- Hospitals and clinics have started increasing telephone consultations to help people avoid unnecessary contact with others during waits in clinics and for treatment. You may be contacted to arrange your treatments in this way, and previously planned treatments may need to be rearranged to ensure smooth, continued service.
- In any case, your clinical team are the best placed to speak with you about a plan of action in this difficult time. If you have any concerns or questions about your treatment, please speak to your clinical team.
- If you experience COVID-19 symptoms, immediately contact your clinical team, the Acute Oncology Service at your treating hospital, or whatever number you were given by your team in case of emergency. The most crucial thing is to receive urgent medical advice.
My doctor has vaccinated me against flu, pneumococcus, etc. Am I protected?
The flu and pneumococcal vaccines, as well as any other specific vaccine, do not protect against coronavirus infection. There is no vaccine to protect against SARS-Cov2 (coronavirus) at present.
When and how should you contact your doctor?
According to the NHS and PHE, the procedure is as follows:
- If you have symptoms (cough, fever) that make you think of Covid-19: you should stay at home for 7 days from when your symptoms start, avoid contact with others, do not go to a GP surgery, pharmacy, or hospital and instead contact your GP by phone.
- If your symptoms worsen with breathing difficulties and/or signs of choking, use the NHS 111 online coronavirus service. If you do not have internet access, call NHS 111. For a medical emergency dial 999 and inform the call handler or operator that you or your relative have coronavirus symptoms.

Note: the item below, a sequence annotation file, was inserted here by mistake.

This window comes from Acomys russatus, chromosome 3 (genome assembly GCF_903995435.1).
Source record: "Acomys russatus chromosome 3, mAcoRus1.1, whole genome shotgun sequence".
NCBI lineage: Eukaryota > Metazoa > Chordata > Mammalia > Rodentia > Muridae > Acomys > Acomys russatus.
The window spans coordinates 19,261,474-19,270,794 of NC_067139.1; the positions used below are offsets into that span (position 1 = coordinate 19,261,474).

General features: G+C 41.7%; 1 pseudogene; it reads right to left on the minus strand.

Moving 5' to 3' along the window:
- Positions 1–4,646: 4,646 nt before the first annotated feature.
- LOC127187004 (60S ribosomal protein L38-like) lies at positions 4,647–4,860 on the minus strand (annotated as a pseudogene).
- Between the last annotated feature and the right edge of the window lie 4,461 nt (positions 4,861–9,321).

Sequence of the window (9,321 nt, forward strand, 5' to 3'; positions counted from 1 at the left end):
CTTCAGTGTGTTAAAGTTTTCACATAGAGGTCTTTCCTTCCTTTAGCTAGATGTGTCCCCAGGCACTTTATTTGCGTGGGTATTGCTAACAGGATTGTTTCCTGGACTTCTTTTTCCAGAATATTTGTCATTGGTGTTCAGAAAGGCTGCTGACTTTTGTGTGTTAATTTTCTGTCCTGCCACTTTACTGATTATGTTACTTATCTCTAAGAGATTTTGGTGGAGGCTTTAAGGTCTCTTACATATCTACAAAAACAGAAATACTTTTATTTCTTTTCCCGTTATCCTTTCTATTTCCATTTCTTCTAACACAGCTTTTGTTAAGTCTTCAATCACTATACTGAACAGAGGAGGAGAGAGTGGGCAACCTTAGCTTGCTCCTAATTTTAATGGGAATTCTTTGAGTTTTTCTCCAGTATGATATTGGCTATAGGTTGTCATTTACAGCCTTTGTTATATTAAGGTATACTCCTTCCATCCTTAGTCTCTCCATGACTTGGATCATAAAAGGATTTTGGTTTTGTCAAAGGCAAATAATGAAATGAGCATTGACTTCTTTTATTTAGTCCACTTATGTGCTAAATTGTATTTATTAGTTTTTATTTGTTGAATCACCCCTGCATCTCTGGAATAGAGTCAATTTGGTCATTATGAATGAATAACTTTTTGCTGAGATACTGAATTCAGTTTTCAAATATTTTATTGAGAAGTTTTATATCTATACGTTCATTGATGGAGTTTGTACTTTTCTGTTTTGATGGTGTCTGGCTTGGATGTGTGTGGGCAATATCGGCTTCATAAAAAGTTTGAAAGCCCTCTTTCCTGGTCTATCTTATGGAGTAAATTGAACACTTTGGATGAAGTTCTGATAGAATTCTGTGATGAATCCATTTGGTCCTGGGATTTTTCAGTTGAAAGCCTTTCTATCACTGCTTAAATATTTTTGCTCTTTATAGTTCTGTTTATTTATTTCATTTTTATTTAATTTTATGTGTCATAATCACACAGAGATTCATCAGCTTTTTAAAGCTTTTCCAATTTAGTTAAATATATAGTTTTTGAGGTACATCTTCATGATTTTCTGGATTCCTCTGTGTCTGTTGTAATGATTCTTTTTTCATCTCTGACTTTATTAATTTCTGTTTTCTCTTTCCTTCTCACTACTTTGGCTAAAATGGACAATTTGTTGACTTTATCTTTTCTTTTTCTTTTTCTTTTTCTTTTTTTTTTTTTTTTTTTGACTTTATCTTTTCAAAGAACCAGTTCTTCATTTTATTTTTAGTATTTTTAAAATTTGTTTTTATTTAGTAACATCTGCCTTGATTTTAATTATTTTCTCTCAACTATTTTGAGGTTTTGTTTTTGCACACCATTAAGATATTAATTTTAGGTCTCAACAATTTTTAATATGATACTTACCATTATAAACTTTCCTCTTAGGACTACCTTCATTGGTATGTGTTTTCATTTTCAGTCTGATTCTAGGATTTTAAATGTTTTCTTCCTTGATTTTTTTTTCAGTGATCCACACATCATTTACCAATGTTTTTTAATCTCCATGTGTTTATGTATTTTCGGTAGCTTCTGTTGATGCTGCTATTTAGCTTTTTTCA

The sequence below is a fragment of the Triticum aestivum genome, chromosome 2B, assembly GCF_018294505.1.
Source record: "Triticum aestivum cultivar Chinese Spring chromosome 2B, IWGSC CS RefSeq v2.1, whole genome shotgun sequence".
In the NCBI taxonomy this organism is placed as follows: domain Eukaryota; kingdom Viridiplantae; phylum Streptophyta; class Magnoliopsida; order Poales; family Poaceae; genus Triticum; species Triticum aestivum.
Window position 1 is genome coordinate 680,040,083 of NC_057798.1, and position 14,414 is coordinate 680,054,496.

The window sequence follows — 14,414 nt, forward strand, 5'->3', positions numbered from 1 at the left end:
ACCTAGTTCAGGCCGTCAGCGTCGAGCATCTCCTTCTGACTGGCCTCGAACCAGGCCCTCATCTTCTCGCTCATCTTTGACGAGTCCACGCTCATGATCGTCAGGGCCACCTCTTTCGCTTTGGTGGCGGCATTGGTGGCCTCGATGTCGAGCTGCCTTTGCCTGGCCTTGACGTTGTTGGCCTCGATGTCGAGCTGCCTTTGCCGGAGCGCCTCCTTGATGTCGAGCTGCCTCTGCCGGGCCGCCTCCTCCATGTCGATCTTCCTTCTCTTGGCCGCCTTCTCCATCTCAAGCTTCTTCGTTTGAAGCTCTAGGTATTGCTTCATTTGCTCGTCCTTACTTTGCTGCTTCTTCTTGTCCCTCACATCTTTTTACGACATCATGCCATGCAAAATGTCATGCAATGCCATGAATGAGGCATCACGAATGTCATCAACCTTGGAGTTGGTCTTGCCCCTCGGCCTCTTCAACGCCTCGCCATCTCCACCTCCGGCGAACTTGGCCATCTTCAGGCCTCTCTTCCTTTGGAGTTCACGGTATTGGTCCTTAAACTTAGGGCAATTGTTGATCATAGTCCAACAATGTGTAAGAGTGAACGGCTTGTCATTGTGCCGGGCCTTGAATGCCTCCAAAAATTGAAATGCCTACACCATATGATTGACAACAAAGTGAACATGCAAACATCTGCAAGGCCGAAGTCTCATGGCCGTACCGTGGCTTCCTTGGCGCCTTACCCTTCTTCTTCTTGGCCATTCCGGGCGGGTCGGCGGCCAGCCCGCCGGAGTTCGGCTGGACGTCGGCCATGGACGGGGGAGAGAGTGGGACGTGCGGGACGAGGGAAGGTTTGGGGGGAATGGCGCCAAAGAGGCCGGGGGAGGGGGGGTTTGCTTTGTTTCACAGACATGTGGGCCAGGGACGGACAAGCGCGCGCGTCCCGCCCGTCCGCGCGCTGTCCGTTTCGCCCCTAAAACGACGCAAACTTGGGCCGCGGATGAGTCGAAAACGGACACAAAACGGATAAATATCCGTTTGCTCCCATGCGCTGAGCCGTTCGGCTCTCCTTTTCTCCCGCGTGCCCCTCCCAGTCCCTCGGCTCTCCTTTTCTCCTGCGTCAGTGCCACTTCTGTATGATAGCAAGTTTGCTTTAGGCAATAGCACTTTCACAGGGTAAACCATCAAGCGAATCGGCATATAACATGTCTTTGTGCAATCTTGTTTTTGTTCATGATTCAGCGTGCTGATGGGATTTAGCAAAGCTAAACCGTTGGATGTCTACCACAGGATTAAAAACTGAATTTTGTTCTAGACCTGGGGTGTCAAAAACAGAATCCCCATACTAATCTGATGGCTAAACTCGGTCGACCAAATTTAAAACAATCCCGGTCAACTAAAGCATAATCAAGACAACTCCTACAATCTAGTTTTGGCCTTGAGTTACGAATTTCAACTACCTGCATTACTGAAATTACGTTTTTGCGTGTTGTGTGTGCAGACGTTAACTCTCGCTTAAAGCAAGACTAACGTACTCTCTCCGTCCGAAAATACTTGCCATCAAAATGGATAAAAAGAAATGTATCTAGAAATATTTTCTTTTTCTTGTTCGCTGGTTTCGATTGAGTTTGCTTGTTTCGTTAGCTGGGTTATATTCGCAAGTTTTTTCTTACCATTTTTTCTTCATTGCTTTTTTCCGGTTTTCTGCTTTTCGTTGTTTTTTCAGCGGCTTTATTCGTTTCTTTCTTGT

In these situations, do not use public transport, do not go in person to your GP, to A&E or to the service that usually monitors your autoimmune or inflammatory disease or your cancer.
How do I refill my prescriptions?
If you are self-isolating and cannot make it to the pharmacy yourself, ask family, friends and neighbours to assist you and use online services. If this is not possible, many members of the public, businesses and charities are preparing to help those who are vulnerable and advised to stay at home. It is important to speak with others and ask for their assistance in making arrangements for delivery of medicines, food and other essentials.
If you receive assistance from health and social care organisations through the local authority or health care system, this will continue as normal.
If you have run out of your prescribed medicines and wish to get an emergency supply: contact your prescriber. If this is not possible, use the NHS 111 online service or contact a pharmacist, he or she may be able to provide an emergency supply of up to 30 days' treatment, with a few exceptions.